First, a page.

Previously, Dr. Tseng was an assistant professor in psychology and Asian American studies at California State University, Northridge. She received her doctorate in community psychology, with a minor in quantitative methods and a concentration in developmental psychology, from New York University and her bachelor of arts in psychology, with a specialization in Asian American studies, from the University of California, Los Angeles. Her research has focused on understanding how immigration, race, and culture affect youth and their families.
Dr. Tseng has been published in Child Development, Journal of Marriage and the Family, American Journal of Community Psychology, Journal of Ethnic and Migration Studies, and the Handbooks of Parenting, Asian American Psychology, and 21st Century Education, among others. Her recent publications focus on evidence-based policy and practice and mentoring for young scholars.
Dr. Tom Good, University of Arizona, and Dr. Daniel Muijs, University of Southampton, will discuss what we and practitioners need to know.
Professor Good discusses what is know about teaching actions that consistently have been linked to student achievement across grade levels and subject matter areas. He not only provides information about teaching that increases achievement, but also notes that this information about good teaching has been known for a long time ( forgotten ) and some ( but not all) of it rediscovered over time. Based in part on the work of his previous book. written with Alyson Lavigne ( Teacher and Student Evaluation: Moving Beyond the Failures of School Reform--Routledge, 2013) and his Forthcoming book with Lavigne (Improving teaching through Observation and Feedback--Routledge, 2015) He explains why new projects like The Measures of Effective Teaching project ( supported by the Bill and Linda Gates Foundation) have not moved the study of teaching forward, in part, because of their ahistorical approaches.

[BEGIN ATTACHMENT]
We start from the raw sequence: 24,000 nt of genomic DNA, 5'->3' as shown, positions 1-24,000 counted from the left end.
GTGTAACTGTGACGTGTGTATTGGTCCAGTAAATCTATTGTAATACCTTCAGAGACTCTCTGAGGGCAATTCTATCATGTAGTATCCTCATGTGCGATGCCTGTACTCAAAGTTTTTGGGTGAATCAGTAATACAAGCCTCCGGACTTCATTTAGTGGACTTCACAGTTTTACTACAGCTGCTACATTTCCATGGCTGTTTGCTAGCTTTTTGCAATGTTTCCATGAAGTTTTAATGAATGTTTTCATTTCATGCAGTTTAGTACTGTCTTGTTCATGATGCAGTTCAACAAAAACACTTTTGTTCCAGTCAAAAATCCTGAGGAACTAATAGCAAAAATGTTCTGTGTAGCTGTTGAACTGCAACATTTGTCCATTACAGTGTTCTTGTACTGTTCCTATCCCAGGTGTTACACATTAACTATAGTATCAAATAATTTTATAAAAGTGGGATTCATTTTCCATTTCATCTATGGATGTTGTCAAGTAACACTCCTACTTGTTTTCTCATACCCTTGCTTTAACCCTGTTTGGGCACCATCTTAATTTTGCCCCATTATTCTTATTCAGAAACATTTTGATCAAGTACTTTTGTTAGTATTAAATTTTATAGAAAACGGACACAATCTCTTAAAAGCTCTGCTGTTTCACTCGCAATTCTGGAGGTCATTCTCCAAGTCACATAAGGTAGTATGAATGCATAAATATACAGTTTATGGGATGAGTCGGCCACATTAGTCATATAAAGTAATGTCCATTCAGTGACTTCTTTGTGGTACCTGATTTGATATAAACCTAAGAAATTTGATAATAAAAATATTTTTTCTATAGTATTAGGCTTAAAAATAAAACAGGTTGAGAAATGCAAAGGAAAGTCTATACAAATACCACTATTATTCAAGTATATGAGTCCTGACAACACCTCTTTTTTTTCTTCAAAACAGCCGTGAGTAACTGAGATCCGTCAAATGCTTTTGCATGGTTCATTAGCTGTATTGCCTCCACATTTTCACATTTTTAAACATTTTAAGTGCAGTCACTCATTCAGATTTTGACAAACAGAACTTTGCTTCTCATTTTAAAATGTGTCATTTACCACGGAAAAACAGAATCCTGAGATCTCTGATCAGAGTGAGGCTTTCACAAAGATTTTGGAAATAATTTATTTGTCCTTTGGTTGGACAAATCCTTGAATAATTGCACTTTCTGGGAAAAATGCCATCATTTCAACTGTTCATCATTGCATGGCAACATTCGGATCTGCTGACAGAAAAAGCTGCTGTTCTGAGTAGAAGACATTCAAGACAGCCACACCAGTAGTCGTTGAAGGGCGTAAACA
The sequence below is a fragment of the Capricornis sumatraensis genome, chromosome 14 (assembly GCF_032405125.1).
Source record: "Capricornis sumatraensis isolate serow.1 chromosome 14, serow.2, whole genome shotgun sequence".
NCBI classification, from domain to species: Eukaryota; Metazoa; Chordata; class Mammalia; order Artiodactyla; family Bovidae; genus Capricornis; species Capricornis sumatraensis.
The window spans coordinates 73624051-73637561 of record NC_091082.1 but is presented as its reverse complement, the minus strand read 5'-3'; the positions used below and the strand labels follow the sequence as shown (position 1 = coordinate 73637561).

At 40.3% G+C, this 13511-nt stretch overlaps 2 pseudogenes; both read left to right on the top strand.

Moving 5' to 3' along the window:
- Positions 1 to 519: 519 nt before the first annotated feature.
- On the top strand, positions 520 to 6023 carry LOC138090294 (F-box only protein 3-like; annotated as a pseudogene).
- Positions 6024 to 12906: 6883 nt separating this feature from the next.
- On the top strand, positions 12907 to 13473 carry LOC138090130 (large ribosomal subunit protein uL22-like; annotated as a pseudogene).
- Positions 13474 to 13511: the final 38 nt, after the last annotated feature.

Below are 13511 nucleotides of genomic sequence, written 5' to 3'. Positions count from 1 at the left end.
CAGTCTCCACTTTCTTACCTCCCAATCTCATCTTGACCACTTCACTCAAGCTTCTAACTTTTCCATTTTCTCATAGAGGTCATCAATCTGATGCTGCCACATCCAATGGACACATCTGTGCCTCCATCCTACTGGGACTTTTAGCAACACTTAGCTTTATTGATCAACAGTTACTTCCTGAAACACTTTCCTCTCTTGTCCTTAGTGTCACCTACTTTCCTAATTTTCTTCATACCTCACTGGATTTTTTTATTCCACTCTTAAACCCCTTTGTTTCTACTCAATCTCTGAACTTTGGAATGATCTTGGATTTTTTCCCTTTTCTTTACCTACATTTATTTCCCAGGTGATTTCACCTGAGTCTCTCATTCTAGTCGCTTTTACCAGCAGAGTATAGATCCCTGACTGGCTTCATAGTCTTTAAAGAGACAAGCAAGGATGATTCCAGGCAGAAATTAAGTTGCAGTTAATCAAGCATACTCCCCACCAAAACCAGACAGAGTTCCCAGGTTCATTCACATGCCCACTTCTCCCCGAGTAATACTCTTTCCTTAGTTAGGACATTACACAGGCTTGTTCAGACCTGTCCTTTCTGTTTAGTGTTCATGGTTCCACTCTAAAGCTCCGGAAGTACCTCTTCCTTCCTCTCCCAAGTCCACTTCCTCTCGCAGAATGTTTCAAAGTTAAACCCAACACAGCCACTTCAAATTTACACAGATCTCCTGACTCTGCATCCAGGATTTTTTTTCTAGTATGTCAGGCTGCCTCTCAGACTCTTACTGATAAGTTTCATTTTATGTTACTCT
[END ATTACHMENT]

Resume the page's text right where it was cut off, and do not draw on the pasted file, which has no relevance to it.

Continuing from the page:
Dr. Tom Good
Thomas l. Good (Ph.D., Indiana University ) is a professor and head in the Department of Educational Psychology at the University of Arizona. His previous appointments were at the University of Texas at Austin and the University of Missouri-Columbia. His policy interests include school choice and youth. His research interests include the communication of performance expectations in classroom settings and the analysis of effective instruction, especially in schools that serve children who reside in poverty. His work has been supported by numerous agencies, including the National Science Foundation and the National Institute of Mental Health. He has been a Fulbright Fellow (Australia) and continues as long-term editor of the Elementary School Journal (published by the University of Chicago Press). He has published numerous books, including "Looking in Classrooms," coauthored with Jere Brophy. His books have been published in various languages including Chinese, German, Japanese, and Spanish.
Professor Daniel Muijs
Professor Daniel Muijs is Chair of Education at the University of Southhampton. Previously he worked at the University of Manchester as Chair of Pedagogy and Teacher Development at the University of Manchester, School of Education, as Chair of School Leadership and Management at the University of Newcastle and as senior at Warwick Institute of Education. He is an acknowledged expert in the field of Educational and Teacher Effectiveness and is co-editor of the journal School Effectiveness and School Improvement. He has published widely in the areas of educational effectiveness, leadership and research methods, and has conducted research for government agencies (DCSF, NCSL, QCA), Charitable Trusts (Gatsby) and Research Councils (ESRC).